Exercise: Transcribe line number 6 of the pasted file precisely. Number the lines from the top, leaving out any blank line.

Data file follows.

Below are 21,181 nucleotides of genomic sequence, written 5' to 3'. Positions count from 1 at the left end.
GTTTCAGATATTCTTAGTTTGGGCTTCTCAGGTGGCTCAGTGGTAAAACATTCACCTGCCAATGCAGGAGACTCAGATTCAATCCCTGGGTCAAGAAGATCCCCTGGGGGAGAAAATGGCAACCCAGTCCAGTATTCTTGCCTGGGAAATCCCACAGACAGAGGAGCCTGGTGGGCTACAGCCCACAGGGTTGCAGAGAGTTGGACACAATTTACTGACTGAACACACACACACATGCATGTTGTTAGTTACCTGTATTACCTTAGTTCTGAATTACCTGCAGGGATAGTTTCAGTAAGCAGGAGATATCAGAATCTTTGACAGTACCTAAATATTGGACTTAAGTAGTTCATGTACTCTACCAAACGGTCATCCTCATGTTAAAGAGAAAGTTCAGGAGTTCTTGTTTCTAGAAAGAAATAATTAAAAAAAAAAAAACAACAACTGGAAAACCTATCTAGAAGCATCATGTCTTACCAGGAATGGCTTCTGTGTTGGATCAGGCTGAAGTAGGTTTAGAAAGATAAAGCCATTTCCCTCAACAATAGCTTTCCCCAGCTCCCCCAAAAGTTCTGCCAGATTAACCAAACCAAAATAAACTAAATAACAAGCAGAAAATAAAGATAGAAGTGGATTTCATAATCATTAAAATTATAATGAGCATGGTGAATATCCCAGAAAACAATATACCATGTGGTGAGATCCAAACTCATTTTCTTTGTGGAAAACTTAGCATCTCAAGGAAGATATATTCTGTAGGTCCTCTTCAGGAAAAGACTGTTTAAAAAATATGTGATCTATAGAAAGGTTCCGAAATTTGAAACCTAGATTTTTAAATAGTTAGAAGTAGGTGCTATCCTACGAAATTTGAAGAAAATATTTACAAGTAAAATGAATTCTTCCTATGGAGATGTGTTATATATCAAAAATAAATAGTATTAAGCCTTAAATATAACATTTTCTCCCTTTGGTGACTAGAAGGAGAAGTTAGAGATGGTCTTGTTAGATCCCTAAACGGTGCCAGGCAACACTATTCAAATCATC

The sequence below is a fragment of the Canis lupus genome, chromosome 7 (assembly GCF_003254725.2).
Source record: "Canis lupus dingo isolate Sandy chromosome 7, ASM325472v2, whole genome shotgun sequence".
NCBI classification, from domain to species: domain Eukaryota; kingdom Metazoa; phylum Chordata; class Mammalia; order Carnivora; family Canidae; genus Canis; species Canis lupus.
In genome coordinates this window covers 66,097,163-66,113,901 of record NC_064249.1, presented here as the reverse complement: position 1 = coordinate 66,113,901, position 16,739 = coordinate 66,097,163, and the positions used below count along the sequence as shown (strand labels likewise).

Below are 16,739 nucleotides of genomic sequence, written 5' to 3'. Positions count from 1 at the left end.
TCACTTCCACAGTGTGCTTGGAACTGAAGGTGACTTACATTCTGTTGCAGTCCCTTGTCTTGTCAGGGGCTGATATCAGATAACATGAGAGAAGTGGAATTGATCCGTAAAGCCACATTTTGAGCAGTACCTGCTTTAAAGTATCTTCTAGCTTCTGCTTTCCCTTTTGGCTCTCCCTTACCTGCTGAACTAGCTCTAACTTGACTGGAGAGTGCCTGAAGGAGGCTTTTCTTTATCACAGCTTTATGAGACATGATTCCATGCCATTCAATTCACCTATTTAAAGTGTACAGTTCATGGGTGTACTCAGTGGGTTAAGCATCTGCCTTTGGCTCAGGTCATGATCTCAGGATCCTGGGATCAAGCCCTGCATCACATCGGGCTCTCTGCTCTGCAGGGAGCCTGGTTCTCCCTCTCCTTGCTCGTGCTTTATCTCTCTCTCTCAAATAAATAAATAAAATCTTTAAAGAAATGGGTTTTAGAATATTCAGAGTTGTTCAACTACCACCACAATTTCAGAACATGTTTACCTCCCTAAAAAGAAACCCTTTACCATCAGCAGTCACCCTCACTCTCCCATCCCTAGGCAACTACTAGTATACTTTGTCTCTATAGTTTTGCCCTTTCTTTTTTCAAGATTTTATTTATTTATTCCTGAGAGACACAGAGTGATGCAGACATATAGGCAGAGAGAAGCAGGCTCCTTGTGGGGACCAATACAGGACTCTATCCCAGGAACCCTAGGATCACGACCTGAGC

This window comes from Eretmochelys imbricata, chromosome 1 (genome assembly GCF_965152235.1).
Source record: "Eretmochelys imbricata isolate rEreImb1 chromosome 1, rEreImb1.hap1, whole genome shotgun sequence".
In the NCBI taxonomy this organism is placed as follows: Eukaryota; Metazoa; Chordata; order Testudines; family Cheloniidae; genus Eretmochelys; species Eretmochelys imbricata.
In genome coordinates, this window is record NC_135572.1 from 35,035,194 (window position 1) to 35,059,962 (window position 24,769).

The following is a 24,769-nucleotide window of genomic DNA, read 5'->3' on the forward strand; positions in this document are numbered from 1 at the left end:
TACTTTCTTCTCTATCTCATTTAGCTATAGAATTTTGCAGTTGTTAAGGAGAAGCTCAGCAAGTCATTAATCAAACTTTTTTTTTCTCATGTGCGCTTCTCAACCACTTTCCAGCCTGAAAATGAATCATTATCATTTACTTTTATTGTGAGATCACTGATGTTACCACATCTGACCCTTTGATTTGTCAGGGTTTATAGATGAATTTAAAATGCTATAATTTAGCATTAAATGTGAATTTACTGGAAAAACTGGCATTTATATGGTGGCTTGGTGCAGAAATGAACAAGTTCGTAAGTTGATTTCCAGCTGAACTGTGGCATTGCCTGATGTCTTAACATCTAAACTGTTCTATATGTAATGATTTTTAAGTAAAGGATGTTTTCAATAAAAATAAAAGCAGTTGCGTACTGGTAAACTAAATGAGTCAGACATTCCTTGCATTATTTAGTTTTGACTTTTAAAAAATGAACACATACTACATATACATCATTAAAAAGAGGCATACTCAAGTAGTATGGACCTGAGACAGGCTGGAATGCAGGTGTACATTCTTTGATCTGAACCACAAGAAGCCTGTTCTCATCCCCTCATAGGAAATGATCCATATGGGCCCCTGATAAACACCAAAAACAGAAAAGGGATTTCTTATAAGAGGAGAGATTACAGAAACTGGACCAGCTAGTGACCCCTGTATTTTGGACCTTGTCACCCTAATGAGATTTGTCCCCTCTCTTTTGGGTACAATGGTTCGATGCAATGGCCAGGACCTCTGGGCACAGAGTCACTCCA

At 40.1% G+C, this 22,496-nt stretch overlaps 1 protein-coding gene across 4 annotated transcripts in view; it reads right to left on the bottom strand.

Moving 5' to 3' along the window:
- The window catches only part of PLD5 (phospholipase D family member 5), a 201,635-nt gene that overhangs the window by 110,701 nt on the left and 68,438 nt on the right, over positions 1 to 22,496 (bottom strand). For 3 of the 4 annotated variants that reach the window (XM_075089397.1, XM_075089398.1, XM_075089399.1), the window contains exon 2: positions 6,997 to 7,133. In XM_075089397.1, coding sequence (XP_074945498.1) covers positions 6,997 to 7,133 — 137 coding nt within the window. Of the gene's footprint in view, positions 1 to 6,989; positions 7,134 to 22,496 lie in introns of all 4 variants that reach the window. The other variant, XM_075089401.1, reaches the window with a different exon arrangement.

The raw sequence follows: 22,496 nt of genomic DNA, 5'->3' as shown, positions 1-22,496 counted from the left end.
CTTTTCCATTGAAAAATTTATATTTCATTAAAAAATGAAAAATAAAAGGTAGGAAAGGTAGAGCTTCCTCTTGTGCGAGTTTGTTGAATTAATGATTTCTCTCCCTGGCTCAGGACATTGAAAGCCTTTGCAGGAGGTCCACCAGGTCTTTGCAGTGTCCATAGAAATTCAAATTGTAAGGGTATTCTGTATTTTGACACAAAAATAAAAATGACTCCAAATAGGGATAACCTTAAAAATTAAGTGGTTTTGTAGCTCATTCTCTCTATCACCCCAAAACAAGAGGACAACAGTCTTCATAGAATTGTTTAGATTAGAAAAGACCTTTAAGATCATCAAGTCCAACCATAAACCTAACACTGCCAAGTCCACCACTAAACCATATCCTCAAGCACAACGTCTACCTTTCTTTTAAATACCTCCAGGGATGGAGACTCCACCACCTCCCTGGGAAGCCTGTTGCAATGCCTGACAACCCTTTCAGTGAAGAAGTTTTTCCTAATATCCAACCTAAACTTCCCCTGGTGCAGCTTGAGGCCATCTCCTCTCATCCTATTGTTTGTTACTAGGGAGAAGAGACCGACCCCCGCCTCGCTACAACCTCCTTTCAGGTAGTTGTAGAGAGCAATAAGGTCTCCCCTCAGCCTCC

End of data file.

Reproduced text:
In genome coordinates this window covers 66,097,163-66,113,901 of record NC_064249.1, presented here as the reverse complement: position 1 = coordinate 66,113,901, position 16,739 = coordinate 66,097,163, and the positions used below count along the sequence as shown (strand labels likewise).